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Delegates Call Upon Kimberley Process to Address Human Rights

Nov 1, 2010 8:18 AM   By Avi Krawitz
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RAPAPORT... The Kimberley Process annual plenary started in Jerusalem today amidst calls to expand its charter to better address human rights abuses affecting the diamond trade.

"Human rights are central and people are dismayed that so far the Kimberley Process has not been able to address this,” said Charmian Gooch, co-founder and director of Global Witness. “It is time for the KP to ensure that the provision for internal controls do not facilitate human rights abuses in the same way that they currently they do not facilitate conflict.”

The Kimberley Process was incorporated in 2003 to stem the flow of diamonds that were funding war. It defines conflict diamonds as those which can be directly linked to the fuelling of armed conflict, the activities of rebel movements aimed at undermining or overthrowing legitimate governments, and the illicit traffic in, and proliferation of, armaments, especially small arms and light weapons.

Speaking on behalf of civil society at the opening of the plenary, speakers warned that human rights issues have to remain at the core of the way the industry operates as consumers will accept nothing less.

“This is something that the KP has to understand,” she added.

Similarly, Eli Izhakoff, president of the World Diamond Council, which represents the diamond industry at the Kimberley Process, stressed industry’s support to incorporate a statement regarding compliance with international human rights law into the administrative decision on internal controls. 

“We suggest that such a statement note that KP participants should ensure that all diamond sector activity is conducted in a manner consistent with international human rights law,” Izhakoff said. “Furthermore, it should state that when KP participants become aware of alleged violations of international human rights law in the diamond sector, they should bring these to the attention of the appropriate internal law enforcement authorities and to international human rights institutions."

The Kimberley Process' stand on human rights abuses has taken center stage since Zimbabwe’s government clamped down on operations at the Marange mine at the end of 2008, during which Human Rights Watch claims that more than 200 people were killed.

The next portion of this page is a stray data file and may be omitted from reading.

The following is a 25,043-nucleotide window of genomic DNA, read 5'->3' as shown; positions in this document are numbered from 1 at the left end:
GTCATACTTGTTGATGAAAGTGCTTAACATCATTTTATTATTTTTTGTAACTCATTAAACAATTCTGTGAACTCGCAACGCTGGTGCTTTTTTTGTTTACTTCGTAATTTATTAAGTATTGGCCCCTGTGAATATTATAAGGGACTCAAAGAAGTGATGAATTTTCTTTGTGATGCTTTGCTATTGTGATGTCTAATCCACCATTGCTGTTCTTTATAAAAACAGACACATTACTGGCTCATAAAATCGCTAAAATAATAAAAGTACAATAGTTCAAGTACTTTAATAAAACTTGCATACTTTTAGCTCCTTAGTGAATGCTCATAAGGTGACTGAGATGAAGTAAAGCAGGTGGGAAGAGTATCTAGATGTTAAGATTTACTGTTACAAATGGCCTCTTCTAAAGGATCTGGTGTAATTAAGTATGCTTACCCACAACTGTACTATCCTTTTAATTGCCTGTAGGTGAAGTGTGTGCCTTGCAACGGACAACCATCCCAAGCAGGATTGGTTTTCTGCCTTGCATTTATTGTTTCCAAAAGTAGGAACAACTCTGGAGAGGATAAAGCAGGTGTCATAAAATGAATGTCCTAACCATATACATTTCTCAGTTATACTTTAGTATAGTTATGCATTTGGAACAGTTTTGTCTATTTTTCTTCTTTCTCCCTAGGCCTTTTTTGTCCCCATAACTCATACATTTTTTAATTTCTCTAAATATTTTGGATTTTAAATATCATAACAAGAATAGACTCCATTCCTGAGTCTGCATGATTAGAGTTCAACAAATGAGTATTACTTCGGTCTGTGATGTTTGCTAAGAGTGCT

Following several inspections in 2009 and early this year, in June the Kimberley Process cleared two sales of diamonds mined by Mbada Diamonds and Canadile Resources from the Marange after May 28.  A source within the Kimberley Process explained that discussions in Jerusalem would focus on how to move forward regarding future sales, the stockpile of approximately 4.7 million carats of diamonds mined before May 28, and new concessions that have been awarded at Marange.

Recommendations have been submitted to the plenary by a Kimberley Process review team that visited Zimbabwe in August.

Nonetheless, Human rights Watch reported that large part of the fields remain under the control of the Zimbabwe Defense Forces, “who harass and intimidate the local community and engage in widespread diamond smuggling.”

Human Rights Watch added that while violence had decreased in the fields, the army and police continued to commit abuses, which put Zimbabwe in violation of the minimum standards required for membership in the Kimberley Process.

The organization called upon the Kimberley Process to prevent further exports of Marange diamonds until there is meaningful progress to end smuggling and abuses by the army. “Without these kind of reforms, international consumers risk purchasing blood diamonds,” the civil society group said.

While discussions this week were set to focus on Zimbabwe, Kimberley Process chairman Boaz Hirsch noted three  initiatives on the table, which Israel has been working towards implementing during its chairmanship to ensure that the group's mission remains relevant.

These business items include the creation of a Kimberley Process administrative support office, the green light to initiate cooperation with the World Customs Organization (WCO), and the establishment of a sub working group for trade facilitation.

"We face a critical junction for the process,” Hirsch said. “The eyes of the world are upon us and we must prove that the process is still reliable and relevant and can prevent the trade of conflict diamonds and human rights violations."

Israel ends its tenure as the chair at the end of the year after which the Democratic Republic of the Congo will take the lead. The Jerusalem meeting runs through until Thursday.

* Pictured (from left): Yamba Lapfa Lambang, KP vice chair from the DRC, Boaz Hirsch, KP chair from Israel, Benyamin Ben EIiezer, Israel's minster of industry, trade and labor, Eli Izhakoff, president of the WDC. 

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